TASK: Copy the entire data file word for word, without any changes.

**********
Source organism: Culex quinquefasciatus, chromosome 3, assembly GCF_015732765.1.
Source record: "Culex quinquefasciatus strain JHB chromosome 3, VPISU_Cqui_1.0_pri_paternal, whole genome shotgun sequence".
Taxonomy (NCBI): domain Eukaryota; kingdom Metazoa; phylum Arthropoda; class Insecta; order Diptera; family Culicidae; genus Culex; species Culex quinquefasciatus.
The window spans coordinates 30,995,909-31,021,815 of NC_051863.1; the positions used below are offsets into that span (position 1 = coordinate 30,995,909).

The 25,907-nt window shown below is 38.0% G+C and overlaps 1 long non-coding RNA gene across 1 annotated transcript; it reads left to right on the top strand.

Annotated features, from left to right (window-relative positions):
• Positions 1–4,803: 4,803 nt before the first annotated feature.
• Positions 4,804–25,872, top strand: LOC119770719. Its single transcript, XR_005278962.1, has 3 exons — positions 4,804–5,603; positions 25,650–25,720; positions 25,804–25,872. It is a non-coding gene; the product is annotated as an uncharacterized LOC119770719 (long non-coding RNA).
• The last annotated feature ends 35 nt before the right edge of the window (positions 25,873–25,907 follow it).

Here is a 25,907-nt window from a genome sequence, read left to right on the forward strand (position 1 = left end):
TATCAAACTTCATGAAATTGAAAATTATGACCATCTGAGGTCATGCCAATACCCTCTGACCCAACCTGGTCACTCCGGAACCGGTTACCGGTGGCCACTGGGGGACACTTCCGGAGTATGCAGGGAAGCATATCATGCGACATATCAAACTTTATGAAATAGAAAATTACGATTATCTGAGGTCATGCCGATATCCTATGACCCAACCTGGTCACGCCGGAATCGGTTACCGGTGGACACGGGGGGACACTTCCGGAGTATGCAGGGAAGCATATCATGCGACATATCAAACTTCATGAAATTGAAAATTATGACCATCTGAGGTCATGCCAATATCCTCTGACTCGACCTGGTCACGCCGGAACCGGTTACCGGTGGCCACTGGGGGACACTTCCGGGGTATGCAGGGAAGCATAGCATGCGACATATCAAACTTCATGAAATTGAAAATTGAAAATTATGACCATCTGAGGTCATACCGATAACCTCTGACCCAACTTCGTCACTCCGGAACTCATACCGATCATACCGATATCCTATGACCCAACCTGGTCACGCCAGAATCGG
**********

Source organism: Culex quinquefasciatus, chromosome 3, assembly GCF_015732765.1.
Source record: "Culex quinquefasciatus strain JHB chromosome 3, VPISU_Cqui_1.0_pri_paternal, whole genome shotgun sequence".
Taxonomy (NCBI): domain Eukaryota; kingdom Metazoa; phylum Arthropoda; class Insecta; order Diptera; family Culicidae; genus Culex; species Culex quinquefasciatus.
The window spans coordinates 30,995,909-31,021,815 of NC_051863.1; the positions used below are offsets into that span (position 1 = coordinate 30,995,909).

The 25,907-nt window shown below is 38.0% G+C and overlaps 1 long non-coding RNA gene across 1 annotated transcript; it reads left to right on the top strand.

Annotated features, from left to right (window-relative positions):
• Positions 1–4,803: 4,803 nt before the first annotated feature.
• Positions 4,804–25,872, top strand: LOC119770719. Its single transcript, XR_005278962.1, has 3 exons — positions 4,804–5,603; positions 25,650–25,720; positions 25,804–25,872. It is a non-coding gene; the product is annotated as an uncharacterized LOC119770719 (long non-coding RNA).
• The last annotated feature ends 35 nt before the right edge of the window (positions 25,873–25,907 follow it).

Here is a 25,907-nt window from a genome sequence, read left to right on the forward strand (position 1 = left end):
TATCAAACTTCATGAAATTGAAAATTATGACCATCTGAGGTCATGCCAATACCCTCTGACCCAACCTGGTCACTCCGGAACCGGTTACCGGTGGCCACTGGGGGACACTTCCGGAGTATGCAGGGAAGCATATCATGCGACATATCAAACTTTATGAAATAGAAAATTACGATTATCTGAGGTCATGCCGATATCCTATGACCCAACCTGGTCACGCCGGAATCGGTTACCGGTGGACACGGGGGGACACTTCCGGAGTATGCAGGGAAGCATATCATGCGACATATCAAACTTCATGAAATTGAAAATTATGACCATCTGAGGTCATGCCAATATCCTCTGACTCGACCTGGTCACGCCGGAACCGGTTACCGGTGGCCACTGGGGGACACTTCCGGGGTATGCAGGGAAGCATAGCATGCGACATATCAAACTTCATGAAATTGAAAATTGAAAATTATGACCATCTGAGGTCATACCGATAACCTCTGACCCAACTTCGTCACTCCGGAACTCATACCGATCATACCGATATCCTATGACCCAACCTGGTCACGCCAGAATCGG